Even with gold prices dropping to near 4-year lows, buyers in China - the world's leading market - aren't tempted, suggesting prices have further to fall.
When gold prices are in a slump, Chinese buyers, eyeing a bargain, traditionally move in and stop the rot. But that doesn't seem to be happening this time around. The current market decline has seen the price of gold lose more than a third of its value in two years, to around $1,173 an ounce.
Unusually, prices on the Shanghai Gold Exchange, the world's biggest platform for physical trade, are at a discount of around $1 an ounce to the global benchmark, slipping from premiums of $1-$2 an ounce last week. Since all physical gold trade in China goes through the exchange, it is seen as a reliable barometer of Chinese demand.
World gold prices are at their lowest since 2010 and slid $25 an ounce on Friday as the U.S. dollar strengthened, but Chinese buyers still aren't biting, predicting prices have further to drop.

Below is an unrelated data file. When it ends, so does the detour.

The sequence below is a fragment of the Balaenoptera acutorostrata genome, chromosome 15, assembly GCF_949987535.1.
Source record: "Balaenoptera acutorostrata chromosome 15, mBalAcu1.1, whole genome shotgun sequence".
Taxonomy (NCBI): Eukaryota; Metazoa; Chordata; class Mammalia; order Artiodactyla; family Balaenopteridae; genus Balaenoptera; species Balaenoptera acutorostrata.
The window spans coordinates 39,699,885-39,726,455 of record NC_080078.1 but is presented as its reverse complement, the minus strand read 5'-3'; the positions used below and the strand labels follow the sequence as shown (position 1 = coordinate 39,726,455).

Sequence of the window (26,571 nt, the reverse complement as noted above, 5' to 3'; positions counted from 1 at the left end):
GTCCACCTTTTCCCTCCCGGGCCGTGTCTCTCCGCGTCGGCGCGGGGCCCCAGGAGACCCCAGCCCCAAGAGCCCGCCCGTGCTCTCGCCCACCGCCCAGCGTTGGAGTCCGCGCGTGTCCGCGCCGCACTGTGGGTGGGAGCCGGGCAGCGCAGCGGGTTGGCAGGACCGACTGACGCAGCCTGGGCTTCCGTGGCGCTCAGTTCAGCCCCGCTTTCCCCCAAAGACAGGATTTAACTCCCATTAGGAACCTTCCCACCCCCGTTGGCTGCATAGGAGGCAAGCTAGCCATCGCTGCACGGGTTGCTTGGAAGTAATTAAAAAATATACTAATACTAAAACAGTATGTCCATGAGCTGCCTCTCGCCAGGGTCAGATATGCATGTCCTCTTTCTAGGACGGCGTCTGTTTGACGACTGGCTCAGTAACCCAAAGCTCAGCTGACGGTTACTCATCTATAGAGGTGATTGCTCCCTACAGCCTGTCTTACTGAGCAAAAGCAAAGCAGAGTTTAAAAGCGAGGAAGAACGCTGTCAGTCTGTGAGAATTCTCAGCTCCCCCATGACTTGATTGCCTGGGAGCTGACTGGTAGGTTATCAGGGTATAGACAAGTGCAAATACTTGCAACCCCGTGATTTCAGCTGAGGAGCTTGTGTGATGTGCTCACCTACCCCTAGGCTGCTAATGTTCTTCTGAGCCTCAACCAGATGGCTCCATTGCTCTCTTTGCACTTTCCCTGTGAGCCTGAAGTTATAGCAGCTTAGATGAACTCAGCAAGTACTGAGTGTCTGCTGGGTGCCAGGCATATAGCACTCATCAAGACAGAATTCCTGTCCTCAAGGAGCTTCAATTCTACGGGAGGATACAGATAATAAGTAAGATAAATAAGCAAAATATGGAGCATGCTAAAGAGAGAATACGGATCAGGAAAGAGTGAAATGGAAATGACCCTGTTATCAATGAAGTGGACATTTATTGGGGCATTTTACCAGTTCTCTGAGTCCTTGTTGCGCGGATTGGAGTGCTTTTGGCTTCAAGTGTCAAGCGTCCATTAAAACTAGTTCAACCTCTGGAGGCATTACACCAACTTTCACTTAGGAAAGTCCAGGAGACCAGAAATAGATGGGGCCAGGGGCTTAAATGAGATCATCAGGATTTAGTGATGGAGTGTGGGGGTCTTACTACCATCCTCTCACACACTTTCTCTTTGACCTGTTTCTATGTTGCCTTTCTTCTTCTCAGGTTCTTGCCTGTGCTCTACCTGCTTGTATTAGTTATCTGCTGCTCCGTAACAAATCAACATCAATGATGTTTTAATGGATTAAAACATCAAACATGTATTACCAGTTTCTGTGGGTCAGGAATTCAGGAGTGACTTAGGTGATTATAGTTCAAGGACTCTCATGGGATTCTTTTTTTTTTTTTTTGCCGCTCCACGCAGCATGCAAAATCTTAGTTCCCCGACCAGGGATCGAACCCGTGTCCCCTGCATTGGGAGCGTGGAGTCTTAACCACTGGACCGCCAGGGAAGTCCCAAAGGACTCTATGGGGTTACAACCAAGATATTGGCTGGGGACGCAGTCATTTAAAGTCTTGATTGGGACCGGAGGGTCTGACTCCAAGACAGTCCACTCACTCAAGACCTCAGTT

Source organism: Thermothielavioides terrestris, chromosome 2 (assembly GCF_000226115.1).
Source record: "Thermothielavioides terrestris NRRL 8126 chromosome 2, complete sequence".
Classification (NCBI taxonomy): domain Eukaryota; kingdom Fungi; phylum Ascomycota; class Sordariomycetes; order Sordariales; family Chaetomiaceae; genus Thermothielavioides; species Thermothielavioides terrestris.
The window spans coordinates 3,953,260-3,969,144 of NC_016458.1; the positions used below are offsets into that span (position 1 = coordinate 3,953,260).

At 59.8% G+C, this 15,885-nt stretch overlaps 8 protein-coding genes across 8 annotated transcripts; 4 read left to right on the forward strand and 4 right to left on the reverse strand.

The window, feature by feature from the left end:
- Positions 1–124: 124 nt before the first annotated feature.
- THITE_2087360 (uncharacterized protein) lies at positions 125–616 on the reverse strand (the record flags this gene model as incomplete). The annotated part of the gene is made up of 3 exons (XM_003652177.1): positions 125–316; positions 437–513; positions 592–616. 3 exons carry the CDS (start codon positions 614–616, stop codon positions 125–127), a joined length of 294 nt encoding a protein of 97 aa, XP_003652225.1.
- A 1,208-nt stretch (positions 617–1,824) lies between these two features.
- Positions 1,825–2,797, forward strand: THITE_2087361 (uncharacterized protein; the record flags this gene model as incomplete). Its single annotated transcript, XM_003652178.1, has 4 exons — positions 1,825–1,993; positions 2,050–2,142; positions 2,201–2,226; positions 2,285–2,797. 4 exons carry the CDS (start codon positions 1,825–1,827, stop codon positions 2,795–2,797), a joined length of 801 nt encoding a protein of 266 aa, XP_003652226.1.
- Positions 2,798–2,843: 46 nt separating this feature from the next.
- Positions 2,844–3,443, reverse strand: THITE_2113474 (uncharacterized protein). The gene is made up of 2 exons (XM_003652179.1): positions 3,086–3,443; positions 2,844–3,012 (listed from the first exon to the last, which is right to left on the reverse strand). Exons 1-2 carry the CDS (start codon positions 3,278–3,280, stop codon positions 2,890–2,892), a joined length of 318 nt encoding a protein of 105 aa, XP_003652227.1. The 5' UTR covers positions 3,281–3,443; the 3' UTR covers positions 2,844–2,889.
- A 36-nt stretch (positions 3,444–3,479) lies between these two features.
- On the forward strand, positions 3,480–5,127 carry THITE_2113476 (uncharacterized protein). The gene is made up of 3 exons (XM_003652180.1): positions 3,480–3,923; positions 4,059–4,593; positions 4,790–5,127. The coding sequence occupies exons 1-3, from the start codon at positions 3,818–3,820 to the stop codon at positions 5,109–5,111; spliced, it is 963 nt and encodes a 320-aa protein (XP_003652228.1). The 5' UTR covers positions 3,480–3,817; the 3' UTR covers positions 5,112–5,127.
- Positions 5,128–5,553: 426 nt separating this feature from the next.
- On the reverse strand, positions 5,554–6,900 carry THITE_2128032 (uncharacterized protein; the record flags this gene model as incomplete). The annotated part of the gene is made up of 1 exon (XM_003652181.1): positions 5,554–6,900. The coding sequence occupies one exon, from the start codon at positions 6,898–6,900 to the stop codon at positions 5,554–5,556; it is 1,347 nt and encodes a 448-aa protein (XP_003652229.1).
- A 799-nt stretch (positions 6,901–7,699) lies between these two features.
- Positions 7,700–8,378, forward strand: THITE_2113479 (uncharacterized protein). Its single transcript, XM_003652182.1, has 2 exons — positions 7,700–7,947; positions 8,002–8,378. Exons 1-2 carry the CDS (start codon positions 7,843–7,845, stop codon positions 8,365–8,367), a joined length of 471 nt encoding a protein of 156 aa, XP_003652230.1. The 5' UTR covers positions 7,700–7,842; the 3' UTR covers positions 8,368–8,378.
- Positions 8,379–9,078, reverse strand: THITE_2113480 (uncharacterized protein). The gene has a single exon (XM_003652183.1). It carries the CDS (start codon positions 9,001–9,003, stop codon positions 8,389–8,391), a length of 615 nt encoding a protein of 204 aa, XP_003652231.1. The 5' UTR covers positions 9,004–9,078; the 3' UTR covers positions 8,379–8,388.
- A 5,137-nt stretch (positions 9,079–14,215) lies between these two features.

There is little sign of increased demand, dealers at importing banks in China and traders told Reuters on Monday, recalling how China led a rush to buy jewelry and gold bars and coins when prices slumped about $200 an ounce in two days last year.
"We've not seen any significant physical demand on the back of this (price drop)," said Victor Thianpiriya, an analyst at ANZ in Singapore. "That's a worrying sign for prices as Chinese buying was really the only thing supporting the market on self-offs last year."
China overtook India as the biggest gold buyer last year, with consumers and investors buying record amounts of the precious metal as prices tumbled 28 percent after a 12-year rally. That splurge, along with uncertainty over gold prices and a crackdown on corruption, have dented China's appetite this year. Demand has dropped by more than a fifth in the first nine months of the year, according to the China Gold Association.
"Chinese demand was again a little disappointing considering how much lower we're trading," said Alex Thorndike, senior trader at MKS Group, referring to Monday's trading levels. The discounted prices are "clearly reflective of their lack of interest."